> Companies and Industry
Risky bet?
By WANG XING (China Daily)
Updated: 2008-11-03 07:53

Amid a deepening financial meltdown, making new investments presents higher-than-usual risks.

But that did not prevent 7 Days Inn Group, one of China's largest budget hotel chains, from getting $65 million from private equity investors Actis and Warburg Pincus LLC.

As the global financial crisis has made most private equity and venture capitalists extremely cautious, the 7 Days announcement seems almost eccentric.

"In fact, our vote on whether to invest in the company came the day after when Lehman Brothers filed for bankruptcy. So you could imagine how bad everyone felt," says Lim Meng-Ann of Actis-China. "But our committee still agreed on the deal because we are positive about the perspective of China's economy."

As a latecomer in China's budget hotel market, 7 Days Inn was established in 2005, targeting the students, travelers and people from small businesses.

During the past three years, the company has successfully established a national network of about 270 hotels and attracted more than 3 million members in the country with its budget price policy and standardized services.

Last September, Merrill Lynch, Deutsche Bank and Warburg Pincus injected a second round funding of $95 million in the Shenzhen-based company. Warburg made its first $10 million investment in 2006.

Venture capital activities have been quite robust in China before the third quarter of this year when the global financial crisis started significantly diminishing the opportunities for fund-raising.

A total of 20 new domestic and foreign VC funds raised $492.1 million in the third quarter, compared with $3.02 billion raised by 40 new funds in the second quarter, according to Zero2IPO, a research firm tracking VC activities.

The endorsement venture capitalists gave to 7 Days underscores the budget hotel sector may be relatively unscathed by the difficult times, says Alex Zheng, CEO of 7 Days Inn Group.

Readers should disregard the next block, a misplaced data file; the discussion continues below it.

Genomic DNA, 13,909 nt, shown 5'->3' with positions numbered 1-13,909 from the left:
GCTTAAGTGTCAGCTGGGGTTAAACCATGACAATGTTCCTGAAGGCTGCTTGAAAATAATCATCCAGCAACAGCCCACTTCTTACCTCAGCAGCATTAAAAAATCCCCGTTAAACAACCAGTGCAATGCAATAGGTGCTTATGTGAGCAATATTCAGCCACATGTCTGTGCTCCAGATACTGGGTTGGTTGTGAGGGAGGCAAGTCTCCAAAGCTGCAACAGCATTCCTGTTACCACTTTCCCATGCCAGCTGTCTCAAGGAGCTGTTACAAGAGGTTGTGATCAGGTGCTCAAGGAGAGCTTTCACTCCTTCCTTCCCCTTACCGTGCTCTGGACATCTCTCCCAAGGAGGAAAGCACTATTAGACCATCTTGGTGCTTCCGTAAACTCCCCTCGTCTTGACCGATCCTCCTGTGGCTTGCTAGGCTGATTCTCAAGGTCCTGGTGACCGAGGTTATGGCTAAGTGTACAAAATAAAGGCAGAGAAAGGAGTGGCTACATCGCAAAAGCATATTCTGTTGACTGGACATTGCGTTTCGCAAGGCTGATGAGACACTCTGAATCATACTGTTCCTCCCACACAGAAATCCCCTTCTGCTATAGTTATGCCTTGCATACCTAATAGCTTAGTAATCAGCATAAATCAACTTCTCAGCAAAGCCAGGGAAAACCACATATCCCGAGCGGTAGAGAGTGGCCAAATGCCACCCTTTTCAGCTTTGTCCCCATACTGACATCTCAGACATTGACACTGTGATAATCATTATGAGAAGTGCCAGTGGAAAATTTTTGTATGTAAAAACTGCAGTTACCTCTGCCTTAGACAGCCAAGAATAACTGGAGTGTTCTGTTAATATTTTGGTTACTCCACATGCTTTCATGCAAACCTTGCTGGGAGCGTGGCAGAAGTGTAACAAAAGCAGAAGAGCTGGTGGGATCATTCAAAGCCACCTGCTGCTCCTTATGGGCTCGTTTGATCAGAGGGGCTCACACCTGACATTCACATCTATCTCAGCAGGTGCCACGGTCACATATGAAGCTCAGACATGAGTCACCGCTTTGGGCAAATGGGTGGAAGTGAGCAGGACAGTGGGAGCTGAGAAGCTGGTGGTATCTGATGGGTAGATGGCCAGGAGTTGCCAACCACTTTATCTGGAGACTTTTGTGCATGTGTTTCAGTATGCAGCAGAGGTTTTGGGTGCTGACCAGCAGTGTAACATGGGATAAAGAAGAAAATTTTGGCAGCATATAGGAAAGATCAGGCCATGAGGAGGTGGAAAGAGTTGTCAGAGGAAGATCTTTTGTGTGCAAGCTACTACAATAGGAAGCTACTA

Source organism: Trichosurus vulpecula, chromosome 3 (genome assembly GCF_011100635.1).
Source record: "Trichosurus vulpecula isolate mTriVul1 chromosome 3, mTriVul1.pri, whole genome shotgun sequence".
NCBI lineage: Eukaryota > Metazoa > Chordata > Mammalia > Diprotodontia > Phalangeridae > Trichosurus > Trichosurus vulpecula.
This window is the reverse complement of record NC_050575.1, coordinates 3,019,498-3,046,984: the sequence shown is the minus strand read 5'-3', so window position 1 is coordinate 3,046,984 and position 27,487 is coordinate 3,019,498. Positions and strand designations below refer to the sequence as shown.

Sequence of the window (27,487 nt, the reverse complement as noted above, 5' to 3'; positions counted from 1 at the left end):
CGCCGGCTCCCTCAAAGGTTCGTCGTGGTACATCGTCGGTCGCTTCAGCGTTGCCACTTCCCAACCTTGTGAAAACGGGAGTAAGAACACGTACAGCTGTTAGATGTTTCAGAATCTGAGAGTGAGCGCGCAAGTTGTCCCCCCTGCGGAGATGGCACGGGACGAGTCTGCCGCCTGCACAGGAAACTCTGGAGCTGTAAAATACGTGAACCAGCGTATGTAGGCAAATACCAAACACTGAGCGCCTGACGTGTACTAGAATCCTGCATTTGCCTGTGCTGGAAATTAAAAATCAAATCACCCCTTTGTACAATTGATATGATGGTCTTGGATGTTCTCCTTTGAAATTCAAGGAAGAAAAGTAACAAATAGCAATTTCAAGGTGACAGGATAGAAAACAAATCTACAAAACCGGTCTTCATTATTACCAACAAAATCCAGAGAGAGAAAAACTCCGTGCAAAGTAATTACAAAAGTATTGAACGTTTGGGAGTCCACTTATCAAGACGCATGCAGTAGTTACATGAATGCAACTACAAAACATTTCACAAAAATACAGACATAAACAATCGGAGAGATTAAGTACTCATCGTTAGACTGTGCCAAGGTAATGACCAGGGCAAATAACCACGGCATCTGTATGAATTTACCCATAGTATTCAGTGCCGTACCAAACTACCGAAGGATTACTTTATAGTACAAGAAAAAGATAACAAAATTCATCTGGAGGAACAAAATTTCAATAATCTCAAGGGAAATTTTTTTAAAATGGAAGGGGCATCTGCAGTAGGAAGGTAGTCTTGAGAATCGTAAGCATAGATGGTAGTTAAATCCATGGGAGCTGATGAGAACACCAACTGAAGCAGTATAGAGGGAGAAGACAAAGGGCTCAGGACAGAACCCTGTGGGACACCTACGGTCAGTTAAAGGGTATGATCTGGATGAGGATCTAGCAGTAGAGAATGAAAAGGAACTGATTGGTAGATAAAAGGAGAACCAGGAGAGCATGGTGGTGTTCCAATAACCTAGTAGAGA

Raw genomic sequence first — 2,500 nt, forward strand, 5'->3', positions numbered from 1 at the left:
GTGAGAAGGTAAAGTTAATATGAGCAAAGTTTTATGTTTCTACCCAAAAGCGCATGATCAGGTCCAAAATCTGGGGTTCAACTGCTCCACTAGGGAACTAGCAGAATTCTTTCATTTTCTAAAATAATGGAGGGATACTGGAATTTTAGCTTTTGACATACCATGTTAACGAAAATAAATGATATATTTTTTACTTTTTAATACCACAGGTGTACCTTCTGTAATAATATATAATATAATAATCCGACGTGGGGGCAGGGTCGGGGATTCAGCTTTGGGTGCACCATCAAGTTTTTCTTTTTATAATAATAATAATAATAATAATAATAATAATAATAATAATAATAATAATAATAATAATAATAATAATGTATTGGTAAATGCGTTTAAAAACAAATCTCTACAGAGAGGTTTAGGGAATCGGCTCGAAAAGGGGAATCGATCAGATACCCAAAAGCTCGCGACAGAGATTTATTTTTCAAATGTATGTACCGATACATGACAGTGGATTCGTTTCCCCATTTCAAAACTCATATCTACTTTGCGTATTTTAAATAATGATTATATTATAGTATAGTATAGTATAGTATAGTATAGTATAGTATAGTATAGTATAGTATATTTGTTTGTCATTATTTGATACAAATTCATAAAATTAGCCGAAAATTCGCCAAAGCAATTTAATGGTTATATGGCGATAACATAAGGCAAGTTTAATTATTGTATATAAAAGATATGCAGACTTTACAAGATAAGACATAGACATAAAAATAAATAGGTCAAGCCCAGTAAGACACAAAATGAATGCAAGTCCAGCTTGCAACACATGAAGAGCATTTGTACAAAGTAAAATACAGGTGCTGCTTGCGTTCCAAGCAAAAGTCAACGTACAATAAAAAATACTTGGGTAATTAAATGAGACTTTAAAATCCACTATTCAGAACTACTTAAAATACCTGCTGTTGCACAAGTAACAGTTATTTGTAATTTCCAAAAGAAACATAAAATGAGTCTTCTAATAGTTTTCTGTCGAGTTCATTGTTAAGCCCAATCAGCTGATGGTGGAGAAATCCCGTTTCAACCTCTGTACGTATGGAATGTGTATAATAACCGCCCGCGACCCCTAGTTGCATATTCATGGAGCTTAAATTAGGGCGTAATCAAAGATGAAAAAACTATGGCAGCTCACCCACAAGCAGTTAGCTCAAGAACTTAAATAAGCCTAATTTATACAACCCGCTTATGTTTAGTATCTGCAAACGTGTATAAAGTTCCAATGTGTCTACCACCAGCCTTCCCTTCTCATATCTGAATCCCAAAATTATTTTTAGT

"Although nearly everyone will suffer, I believe budget hotels are less impacted by the financial crisis as people will become more cost sensitive," says Zheng.

In anticipation that more people will switch to less expensive hotels, 7 Days will continue to expand, the CEO adds.

Budget hotels took off in China since 2000 with the falls of thousands of small State-owned hotels, one of the last vestiges of China's planned economy.

Boosted by foreign investments, budget chains in the country have increased from 30 hotels in 2000 to 1,700 by the end of 2007, with Home Inns, Motel168 and Jinjiang Inns taking up about 40 percent of the market share.

Since last year, partly boosted by the Olympic Games, Chinese budget hotels started to expand rapidly as the number of new budget hotels opened by the top 10 budge lodging companies surged 125 percent, according to a survey by the China Hotel Association.

But the Spring Festival snowstorm and the May 12 Sichuan earthquake as well as the tightened tourist and business visa policy during the Olympics reduced people's demands for traveling.

"Although the budget hotels have experienced high speed growth in recent years, it only accounts for less than 1 percent in China's hotel industry, compared with 33 percent in the United States," says Lim from Actis. "I think the demand for budget hotels will increase as long as China's economy continues to grow."

Lim says 7 Days' advantage is in its sophisticated IT system, which allows about 55 percent of 7 Days bookings to come from the company's online reservation system or WAP (wireless application protocol) site, or the mobile Internet. It's the highest rate in the industry and could help the company keep costs lower than its competitors.

Despite his optimism, Zheng says the economic turbulence will have some impact on Chinese budget hotels.

He says some of budget hotels' customers may look for even cheaper alternatives in difficult times.

7 Days Inn Group recently formed a trans-regional alliance of domestic branded budget hotels in China, in hopes to provide a unified marketing platform for the medium-sized and small budget hotel chain brands in China.

That follows another Chinese budget hotel Hanting's recent move to launch a low-end brand hotel targeting the students.

Zheng says under the current market environment, building up long-term advantages is paramount. He says 7 Days plans to open 70 to 80 new hotels by the end of next year and the company may look for an overseas IPO as the market recovers.

(China Daily 11/03/2008 page7)